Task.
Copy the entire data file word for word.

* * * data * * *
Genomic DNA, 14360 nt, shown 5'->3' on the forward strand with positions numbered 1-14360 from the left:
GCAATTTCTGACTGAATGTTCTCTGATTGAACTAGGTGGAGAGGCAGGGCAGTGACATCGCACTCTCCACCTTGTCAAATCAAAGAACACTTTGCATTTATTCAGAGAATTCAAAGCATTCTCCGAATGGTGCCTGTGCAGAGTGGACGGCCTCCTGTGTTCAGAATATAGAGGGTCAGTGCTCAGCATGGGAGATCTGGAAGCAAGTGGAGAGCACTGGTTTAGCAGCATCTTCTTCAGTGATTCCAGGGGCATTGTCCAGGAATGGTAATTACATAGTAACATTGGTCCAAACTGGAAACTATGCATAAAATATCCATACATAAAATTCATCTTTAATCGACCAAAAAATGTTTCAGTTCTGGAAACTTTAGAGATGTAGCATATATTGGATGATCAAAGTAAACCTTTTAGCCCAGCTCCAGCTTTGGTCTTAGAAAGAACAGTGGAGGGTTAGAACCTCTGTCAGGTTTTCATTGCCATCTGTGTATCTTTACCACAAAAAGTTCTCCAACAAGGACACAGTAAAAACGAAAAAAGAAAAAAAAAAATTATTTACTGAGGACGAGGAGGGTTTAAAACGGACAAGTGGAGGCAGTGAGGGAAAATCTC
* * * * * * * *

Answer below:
Genomic DNA, 14360 nt, shown 5'->3' on the forward strand with positions numbered 1-14360 from the left:
GCAATTTCTGACTGAATGTTCTCTGATTGAACTAGGTGGAGAGGCAGGGCAGTGACATCGCACTCTCCACCTTGTCAAATCAAAGAACACTTTGCATTTATTCAGAGAATTCAAAGCATTCTCCGAATGGTGCCTGTGCAGAGTGGACGGCCTCCTGTGTTCAGAATATAGAGGGTCAGTGCTCAGCATGGGAGATCTGGAAGCAAGTGGAGAGCACTGGTTTAGCAGCATCTTCTTCAGTGATTCCAGGGGCATTGTCCAGGAATGGTAATTACATAGTAACATTGGTCCAAACTGGAAACTATGCATAAAATATCCATACATAAAATTCATCTTTAATCGACCAAAAAATGTTTCAGTTCTGGAAACTTTAGAGATGTAGCATATATTGGATGATCAAAGTAAACCTTTTAGCCCAGCTCCAGCTTTGGTCTTAGAAAGAACAGTGGAGGGTTAGAACCTCTGTCAGGTTTTCATTGCCATCTGTGTATCTTTACCACAAAAAGTTCTCCAACAAGGACACAGTAAAAACGAAAAAAGAAAAAAAAAAATTATTTACTGAGGACGAGGAGGGTTTAAAACGGACAAGTGGAGGCAGTGAGGGAAAATCTC